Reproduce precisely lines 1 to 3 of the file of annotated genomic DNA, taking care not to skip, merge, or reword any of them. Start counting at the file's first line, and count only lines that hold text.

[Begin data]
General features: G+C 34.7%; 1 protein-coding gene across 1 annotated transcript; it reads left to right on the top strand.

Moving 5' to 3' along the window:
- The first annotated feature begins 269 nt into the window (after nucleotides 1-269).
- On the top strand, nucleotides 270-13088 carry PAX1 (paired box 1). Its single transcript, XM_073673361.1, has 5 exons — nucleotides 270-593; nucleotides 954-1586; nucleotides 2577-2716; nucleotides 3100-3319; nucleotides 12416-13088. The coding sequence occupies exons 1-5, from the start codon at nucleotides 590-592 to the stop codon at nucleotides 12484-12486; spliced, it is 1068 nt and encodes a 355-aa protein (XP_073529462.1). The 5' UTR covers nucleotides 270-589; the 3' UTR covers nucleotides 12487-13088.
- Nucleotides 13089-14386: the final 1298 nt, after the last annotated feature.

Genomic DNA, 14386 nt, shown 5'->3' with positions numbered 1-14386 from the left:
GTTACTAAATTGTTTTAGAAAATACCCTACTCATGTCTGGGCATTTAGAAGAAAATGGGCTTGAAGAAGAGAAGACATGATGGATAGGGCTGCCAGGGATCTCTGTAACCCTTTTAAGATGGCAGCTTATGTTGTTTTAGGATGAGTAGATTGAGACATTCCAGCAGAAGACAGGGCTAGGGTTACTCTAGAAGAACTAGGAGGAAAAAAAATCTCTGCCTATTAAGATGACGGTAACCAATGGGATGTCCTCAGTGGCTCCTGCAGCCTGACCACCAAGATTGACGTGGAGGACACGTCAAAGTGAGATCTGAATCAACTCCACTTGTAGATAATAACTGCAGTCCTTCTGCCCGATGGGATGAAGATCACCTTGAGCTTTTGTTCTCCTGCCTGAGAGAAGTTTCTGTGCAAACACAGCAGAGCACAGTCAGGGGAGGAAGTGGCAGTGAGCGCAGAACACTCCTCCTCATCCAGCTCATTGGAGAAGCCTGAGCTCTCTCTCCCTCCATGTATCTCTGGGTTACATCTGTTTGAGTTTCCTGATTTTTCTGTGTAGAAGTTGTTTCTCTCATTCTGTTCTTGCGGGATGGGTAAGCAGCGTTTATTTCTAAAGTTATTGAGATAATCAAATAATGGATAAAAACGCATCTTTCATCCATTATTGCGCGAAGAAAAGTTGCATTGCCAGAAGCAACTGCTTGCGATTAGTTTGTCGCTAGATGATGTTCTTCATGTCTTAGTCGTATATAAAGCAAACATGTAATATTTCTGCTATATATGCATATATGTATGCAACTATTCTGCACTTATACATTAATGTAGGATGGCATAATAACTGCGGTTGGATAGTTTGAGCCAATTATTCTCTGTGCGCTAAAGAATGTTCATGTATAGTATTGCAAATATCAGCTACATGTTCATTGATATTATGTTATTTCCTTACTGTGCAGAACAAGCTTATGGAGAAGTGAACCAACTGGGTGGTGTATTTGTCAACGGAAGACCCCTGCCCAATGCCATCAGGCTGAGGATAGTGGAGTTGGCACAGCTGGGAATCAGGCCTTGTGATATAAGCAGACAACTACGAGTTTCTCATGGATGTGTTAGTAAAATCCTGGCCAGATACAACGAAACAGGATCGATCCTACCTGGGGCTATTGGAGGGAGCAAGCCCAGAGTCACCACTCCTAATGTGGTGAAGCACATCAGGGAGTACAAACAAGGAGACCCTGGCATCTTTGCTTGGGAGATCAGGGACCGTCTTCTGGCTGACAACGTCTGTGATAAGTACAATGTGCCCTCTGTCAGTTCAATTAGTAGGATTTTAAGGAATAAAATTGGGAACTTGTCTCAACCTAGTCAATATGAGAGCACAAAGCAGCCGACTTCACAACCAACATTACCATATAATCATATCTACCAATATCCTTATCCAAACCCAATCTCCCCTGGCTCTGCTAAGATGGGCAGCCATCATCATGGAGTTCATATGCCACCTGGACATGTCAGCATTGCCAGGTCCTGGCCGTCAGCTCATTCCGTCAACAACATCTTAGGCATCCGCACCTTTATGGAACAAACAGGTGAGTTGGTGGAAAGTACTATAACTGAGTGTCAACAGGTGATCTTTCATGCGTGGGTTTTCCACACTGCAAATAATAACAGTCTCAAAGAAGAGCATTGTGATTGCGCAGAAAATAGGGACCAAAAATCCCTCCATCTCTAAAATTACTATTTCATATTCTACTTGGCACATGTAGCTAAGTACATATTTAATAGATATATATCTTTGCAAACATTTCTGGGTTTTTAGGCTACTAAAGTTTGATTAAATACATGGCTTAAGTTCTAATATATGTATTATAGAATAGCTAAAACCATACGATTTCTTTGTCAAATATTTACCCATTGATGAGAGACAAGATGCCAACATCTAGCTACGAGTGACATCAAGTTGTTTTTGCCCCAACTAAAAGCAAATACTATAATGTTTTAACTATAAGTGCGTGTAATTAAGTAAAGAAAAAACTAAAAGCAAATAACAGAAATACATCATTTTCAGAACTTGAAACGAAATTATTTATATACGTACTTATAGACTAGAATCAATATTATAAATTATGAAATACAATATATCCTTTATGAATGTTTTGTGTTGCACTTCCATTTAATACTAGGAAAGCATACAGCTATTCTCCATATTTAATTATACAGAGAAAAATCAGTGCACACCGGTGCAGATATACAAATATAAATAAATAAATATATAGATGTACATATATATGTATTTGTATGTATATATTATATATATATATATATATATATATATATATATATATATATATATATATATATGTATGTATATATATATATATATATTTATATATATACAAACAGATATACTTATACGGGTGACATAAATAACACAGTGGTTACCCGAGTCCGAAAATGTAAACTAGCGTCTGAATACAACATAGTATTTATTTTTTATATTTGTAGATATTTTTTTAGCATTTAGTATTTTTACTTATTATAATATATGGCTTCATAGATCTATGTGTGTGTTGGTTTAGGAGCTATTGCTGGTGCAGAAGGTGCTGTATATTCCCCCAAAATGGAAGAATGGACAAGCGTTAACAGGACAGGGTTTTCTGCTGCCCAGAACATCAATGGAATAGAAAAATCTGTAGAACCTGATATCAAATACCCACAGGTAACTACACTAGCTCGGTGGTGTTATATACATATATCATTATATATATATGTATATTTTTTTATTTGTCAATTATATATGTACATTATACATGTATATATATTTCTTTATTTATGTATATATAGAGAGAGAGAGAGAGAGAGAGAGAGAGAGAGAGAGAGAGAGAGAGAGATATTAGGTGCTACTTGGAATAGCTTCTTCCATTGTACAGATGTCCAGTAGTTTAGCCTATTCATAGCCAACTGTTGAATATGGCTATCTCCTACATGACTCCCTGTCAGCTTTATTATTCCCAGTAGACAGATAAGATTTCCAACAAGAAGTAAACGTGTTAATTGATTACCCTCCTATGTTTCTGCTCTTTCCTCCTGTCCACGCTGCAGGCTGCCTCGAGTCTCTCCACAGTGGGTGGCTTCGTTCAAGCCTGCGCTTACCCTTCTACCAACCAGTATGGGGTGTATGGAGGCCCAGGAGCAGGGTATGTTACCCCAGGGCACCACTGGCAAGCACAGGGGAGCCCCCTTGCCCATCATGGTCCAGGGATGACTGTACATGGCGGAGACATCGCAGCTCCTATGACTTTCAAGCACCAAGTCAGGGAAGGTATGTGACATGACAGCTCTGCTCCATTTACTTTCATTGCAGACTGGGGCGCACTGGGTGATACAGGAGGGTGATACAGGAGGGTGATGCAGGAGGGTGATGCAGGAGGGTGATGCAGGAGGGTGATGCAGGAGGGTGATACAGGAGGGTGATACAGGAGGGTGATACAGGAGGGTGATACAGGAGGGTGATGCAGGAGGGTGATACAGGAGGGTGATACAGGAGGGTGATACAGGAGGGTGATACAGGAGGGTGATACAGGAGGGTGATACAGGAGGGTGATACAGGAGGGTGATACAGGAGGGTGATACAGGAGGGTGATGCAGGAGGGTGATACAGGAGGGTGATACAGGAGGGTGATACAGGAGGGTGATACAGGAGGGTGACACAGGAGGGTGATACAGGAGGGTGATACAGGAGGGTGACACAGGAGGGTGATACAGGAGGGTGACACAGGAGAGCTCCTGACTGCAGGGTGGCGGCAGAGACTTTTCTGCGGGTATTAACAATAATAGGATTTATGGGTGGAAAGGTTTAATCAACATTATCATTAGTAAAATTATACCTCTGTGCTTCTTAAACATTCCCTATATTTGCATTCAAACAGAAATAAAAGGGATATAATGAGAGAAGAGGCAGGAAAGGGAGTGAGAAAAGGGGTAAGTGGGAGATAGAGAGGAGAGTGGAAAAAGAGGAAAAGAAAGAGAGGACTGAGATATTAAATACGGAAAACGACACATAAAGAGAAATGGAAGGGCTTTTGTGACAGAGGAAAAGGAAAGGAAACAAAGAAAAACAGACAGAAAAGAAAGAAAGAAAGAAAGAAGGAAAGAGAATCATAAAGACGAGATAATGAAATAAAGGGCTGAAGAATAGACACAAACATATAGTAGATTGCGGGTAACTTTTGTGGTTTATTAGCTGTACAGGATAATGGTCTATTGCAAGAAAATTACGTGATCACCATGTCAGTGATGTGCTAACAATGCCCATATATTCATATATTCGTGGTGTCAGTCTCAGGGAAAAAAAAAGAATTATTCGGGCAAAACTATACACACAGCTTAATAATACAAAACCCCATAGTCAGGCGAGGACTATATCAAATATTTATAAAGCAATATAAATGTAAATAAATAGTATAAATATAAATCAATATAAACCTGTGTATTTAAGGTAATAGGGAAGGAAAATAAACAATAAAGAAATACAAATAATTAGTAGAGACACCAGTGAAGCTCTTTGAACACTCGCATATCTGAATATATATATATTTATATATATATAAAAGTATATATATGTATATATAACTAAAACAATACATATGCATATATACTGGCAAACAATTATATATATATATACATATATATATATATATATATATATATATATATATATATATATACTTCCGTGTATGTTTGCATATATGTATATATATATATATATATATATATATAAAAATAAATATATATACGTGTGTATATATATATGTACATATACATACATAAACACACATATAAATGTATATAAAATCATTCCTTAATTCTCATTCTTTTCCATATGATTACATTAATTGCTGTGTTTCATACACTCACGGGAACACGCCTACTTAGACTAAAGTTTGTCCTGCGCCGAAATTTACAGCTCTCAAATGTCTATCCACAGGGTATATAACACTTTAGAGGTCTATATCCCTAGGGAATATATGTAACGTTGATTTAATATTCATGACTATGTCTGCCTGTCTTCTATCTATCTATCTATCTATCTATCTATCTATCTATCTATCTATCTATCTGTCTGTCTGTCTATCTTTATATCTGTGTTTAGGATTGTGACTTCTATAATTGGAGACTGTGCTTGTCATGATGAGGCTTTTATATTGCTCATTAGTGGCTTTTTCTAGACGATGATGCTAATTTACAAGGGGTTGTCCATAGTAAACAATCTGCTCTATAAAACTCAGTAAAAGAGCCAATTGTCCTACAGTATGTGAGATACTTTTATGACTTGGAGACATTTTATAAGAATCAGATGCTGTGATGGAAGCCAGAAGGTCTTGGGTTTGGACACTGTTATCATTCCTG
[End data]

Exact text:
General features: G+C 34.7%; 1 protein-coding gene across 1 annotated transcript; it reads left to right on the top strand.

Moving 5' to 3' along the window:
- The first annotated feature begins 269 nt into the window (after nucleotides 1-269).